By Greg Argos


PHILADELPHIA (CBS) — A volunteer group of first responders is still answering the call during the coronavirus epidemic. It’s been a challenge, but they are there and present.

The Philadelphia Second Alarmers has been around for nearly a century. The all-volunteer force helps first responders on emergency scenes.

They’ve seen it all, but this pandemic is not in any playbook.

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“The Second Alarmers were created in 1921,” Chief Gregory Masi said.

The group began when a group of volunteers brought hot coffee to firefighters battling a warehouse blaze along the Delaware River.

“Here we are, now in our 99th year of service,” Masi said.

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Masi says his all-volunteer crew responds to more than 700 calls a year — bringing food, water, supplies and their famous “bug juice” to firefighters and police officers responding to calls throughout Philadelphia.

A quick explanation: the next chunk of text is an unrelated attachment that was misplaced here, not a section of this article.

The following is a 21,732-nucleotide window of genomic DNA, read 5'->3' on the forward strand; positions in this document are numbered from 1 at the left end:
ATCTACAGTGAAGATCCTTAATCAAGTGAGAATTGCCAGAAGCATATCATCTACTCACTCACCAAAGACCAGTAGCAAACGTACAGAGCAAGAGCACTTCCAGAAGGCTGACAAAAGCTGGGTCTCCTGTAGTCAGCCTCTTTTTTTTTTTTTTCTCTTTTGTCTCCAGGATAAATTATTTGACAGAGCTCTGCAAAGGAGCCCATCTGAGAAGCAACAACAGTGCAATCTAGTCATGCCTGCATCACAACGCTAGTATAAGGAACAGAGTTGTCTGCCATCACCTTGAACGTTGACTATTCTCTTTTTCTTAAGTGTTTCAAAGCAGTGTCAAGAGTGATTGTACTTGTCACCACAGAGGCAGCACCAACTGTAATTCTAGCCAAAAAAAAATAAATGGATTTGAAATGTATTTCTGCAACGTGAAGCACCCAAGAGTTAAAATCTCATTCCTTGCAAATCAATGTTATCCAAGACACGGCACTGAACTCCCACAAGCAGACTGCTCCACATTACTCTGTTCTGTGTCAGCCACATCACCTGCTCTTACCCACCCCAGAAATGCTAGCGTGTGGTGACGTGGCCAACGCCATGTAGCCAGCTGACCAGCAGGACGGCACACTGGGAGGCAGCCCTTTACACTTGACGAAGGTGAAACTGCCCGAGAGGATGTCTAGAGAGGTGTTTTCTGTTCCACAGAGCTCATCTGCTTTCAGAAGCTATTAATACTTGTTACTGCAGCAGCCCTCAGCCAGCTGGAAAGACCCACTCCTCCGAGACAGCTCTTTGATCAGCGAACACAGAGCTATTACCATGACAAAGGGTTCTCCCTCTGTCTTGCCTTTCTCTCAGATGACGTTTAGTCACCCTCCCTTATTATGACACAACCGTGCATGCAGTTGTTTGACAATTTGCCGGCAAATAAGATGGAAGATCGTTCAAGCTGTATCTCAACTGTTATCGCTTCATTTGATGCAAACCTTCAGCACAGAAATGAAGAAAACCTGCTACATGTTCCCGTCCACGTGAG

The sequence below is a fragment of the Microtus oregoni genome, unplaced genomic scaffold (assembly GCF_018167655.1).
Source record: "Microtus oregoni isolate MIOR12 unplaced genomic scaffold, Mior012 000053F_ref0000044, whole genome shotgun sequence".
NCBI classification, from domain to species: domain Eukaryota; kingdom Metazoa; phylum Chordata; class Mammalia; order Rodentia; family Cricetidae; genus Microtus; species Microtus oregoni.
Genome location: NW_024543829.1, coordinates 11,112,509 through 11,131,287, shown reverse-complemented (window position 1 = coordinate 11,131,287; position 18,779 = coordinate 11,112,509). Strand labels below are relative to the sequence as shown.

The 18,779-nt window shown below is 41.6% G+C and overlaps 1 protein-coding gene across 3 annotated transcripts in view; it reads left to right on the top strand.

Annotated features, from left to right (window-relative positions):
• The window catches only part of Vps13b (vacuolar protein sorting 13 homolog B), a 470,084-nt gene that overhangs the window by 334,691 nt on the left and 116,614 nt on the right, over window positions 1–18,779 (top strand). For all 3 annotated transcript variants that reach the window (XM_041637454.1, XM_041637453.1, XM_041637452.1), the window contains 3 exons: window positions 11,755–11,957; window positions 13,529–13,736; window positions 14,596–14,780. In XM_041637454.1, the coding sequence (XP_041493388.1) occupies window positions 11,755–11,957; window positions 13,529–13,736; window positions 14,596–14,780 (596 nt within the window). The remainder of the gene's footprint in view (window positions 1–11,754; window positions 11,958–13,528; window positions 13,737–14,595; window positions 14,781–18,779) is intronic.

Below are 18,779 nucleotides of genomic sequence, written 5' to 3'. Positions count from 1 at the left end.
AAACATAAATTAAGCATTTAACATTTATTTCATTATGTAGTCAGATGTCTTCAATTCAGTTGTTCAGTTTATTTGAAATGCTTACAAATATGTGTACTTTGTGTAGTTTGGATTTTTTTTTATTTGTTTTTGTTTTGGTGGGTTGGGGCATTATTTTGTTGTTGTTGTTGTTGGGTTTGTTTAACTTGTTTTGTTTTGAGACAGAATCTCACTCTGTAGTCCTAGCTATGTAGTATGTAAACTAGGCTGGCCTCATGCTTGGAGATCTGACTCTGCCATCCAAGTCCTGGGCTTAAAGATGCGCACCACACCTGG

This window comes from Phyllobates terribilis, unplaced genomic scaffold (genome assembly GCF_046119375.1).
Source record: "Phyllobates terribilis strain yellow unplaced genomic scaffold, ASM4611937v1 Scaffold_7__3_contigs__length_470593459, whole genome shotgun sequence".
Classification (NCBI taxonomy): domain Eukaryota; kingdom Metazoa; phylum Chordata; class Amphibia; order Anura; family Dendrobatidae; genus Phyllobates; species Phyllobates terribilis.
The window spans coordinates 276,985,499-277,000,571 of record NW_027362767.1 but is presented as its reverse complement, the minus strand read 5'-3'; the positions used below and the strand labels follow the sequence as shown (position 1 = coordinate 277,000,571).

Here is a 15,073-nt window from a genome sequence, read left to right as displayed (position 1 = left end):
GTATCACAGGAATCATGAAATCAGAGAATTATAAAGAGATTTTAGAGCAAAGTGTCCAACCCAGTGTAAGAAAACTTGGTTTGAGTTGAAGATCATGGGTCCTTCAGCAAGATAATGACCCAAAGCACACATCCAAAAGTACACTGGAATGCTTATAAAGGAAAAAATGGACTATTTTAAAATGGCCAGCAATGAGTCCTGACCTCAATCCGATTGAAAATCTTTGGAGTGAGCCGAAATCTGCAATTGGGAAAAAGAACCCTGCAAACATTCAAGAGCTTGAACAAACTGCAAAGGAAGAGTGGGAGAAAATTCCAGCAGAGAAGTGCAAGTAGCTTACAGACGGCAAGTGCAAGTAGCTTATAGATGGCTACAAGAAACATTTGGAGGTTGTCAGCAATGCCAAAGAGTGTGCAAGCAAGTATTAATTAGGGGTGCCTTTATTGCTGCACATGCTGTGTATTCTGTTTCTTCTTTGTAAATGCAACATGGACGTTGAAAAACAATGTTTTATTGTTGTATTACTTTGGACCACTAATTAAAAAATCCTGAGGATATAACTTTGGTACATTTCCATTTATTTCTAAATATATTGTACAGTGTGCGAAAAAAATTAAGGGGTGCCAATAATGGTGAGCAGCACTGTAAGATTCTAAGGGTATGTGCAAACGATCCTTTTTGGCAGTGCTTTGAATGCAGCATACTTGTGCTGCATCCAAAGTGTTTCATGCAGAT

They were at last summer’s three-alarm church fire in West Philadelphia, the 2013 Salvation Army building collapse in Center City and the Amtrak derailment two years later.

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“We’ve seen just about every type of incident that the city of Philadelphia has had,” Masi said.

But the COVID-19 outbreak has caught even the Second Alarmers off-guard.

(credit: CBS3)

“It’s a worldwide event and it’s creating a lot of issues,” Masi said.

He also says 10 of the 46 volunteers have been asked to stay home since they fall into the at-risk category. But they’re still helping out from a distance.

“Dispatching duties, some are good administrators. We’re giving them some paperwork to do for us,” Masi explained.

New volunteers who have been temporarily furloughed or laid off have filled the spots.

“We’d like to see them get back to work, but it does benefit us and our responders that we have somebody here 24 hours, seven days a week,” Masi added.

With so much unknown right now, first responders can find peace in knowing the Second Alarmers will continue their mission in this uncertain time.

“If this ever happens again in the future, hopefully we’re keeping a template of how city operations, how volunteer services are now running,” Masi said.

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